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SHOESHINE (1946, IT) – 8/10

“Sciuscia” or “Shoeshine” is considered one of the first examples of Italian neorealism, and along with Roberto Rossellini, Vittorio De Sica is the author whose films we can best see what life was like in post-war Italy. Although his films are fiction, “The Shoe Shines” as well as his later films, of which “Bicycle Thieves” is probably the most famous, act as real documents of the times. Real life stories of people, and in his first post-war film, De Sica chose children as the main protagonists. Although De Sica began his career as an actor in theater in the twenties of the last century, he also started making films in the early forties.

But the key moment was the meeting with Cesare Zavattini, who would become his permanent screenwriting collaborator and together they would make all the key films in the second half of the forties and fifties. Here we follow the fate of two shoe cleaners from the streets of Rome immediately after the end of the war. Giuseppe and Pasquale’s main customers are American soldiers, and Italy, which is recovering from Mussolini’s dictatorship and the country is still rebuilding, is still full of them. Poverty and misery are obvious, people are on the verge of starvation and manage in various ways, and life on the streets, fraud, petty crime and smuggling of stolen goods is the only way to earn money for many.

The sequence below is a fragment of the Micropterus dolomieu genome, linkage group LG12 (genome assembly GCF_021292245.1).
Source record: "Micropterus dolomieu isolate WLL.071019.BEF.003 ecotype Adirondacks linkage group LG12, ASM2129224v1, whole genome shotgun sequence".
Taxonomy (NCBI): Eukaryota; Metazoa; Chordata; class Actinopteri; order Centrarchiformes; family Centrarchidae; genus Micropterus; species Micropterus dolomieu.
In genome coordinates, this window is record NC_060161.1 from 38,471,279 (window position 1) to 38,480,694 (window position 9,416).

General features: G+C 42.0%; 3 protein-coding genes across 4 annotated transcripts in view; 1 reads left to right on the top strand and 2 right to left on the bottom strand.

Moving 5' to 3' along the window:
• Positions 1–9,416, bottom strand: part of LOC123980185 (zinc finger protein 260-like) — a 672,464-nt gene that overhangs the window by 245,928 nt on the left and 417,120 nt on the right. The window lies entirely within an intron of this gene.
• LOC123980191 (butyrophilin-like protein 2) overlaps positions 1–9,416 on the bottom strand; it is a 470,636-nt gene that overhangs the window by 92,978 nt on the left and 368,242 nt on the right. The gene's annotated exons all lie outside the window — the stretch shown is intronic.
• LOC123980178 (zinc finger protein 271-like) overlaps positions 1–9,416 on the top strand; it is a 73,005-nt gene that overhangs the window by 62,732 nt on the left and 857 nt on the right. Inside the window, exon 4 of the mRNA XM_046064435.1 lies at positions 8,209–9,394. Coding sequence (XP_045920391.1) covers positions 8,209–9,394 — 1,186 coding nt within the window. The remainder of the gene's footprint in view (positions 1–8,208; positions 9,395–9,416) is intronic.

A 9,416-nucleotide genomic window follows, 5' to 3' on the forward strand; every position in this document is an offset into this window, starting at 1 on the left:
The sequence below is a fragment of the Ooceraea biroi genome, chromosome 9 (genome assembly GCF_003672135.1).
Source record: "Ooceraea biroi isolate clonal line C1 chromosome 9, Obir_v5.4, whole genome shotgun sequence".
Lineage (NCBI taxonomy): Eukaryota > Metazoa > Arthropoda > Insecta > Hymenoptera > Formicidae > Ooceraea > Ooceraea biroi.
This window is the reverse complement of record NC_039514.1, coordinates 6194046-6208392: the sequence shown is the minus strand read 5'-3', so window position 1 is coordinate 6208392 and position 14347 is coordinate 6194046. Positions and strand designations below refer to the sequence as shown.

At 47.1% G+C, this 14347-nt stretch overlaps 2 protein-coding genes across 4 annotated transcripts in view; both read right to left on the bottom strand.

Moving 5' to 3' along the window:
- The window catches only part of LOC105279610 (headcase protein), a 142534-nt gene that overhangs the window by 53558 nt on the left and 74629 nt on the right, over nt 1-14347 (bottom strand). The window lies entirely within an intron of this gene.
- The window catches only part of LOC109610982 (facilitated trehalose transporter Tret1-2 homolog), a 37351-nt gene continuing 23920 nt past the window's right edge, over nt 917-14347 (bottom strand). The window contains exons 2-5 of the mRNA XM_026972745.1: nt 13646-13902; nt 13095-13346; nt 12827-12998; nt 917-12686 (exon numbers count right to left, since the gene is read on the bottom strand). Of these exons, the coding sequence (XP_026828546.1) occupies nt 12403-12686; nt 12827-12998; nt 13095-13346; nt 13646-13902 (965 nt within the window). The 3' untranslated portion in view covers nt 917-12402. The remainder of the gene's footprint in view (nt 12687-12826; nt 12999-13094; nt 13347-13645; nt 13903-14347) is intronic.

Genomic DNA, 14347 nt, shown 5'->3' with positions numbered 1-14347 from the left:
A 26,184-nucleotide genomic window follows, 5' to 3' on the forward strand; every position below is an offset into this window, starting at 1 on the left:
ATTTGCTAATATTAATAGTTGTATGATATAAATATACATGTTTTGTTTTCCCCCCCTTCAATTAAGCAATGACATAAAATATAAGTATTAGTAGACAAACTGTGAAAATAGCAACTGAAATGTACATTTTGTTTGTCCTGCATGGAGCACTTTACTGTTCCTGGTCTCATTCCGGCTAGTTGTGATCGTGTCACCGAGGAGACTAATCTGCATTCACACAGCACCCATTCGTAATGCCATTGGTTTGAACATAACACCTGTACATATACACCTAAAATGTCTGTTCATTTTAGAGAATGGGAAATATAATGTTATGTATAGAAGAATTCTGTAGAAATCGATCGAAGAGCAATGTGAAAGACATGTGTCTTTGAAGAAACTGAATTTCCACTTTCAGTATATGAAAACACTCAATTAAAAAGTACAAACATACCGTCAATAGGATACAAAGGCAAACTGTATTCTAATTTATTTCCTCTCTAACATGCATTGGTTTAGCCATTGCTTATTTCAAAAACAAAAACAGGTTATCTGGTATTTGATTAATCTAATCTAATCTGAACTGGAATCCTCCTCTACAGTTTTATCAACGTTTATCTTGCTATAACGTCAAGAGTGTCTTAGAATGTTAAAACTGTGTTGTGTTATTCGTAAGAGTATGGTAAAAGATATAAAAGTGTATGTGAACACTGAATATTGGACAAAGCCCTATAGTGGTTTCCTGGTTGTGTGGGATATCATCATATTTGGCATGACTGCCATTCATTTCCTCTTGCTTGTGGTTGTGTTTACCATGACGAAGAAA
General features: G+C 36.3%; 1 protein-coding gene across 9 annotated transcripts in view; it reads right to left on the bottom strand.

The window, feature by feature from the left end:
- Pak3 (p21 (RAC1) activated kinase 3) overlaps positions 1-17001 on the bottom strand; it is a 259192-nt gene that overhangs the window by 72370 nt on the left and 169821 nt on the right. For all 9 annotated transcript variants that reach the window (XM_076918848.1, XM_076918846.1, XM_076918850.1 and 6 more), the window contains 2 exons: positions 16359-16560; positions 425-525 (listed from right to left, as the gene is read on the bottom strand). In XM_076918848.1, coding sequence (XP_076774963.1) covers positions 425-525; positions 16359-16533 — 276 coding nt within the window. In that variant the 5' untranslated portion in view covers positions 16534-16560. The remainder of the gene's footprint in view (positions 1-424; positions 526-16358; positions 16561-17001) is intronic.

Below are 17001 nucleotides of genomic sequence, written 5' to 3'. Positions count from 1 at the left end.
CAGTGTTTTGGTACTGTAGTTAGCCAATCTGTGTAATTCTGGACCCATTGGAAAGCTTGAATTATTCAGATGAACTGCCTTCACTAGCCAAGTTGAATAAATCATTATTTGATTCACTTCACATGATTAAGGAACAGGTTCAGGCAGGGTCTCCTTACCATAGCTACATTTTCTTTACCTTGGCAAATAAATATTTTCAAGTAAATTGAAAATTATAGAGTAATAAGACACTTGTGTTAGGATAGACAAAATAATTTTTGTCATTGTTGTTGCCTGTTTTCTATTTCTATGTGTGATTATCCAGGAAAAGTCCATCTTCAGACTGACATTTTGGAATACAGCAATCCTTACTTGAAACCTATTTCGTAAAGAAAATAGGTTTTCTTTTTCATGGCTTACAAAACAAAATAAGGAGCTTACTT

Giuseppe’s older brother Attilio is one of those petty criminals who often uses the services of children for the criminal activities of his group. Giuseppe and Pasquale dream of saving enough to buy a horse from a nearby farm, but shoe shine is not exactly a job they can earn that much. Nevertheless, together with Attilio, they will manage to carry out a fraud and get money for the horse, but their joy will be short-lived because soon they will be caught by the police and accused of stealing 70 thousand lire that Attilio and his team actually stole. The boys will end up in a juvenile detention center filled with kids like them, and it’s easy to guess that this isn’t one of those stories with a happy ending.

“Sciuscia” is a film that tragically and shockingly shows the extent of the humanitarian disaster in post-war Italy and what Mussolini’s fascism did to the country. Already with the first post-war films, De Sica showed that he was a fantastic director, and the documentary approach he applied in the films of that era was a guide for many later filmmakers, and what he filmed at that stage of his career was the complete opposite of the glitz and glamor of Hollywood. Although there was no Oscar for non-English-speaking films at the time, “Shoeshine” received an honorary award, as did “Bicycle Thieves” two years later, and thanks to these films, the Oscars were introduced in the mid-1950s to recognize non-English-speaking filmmaking. areas.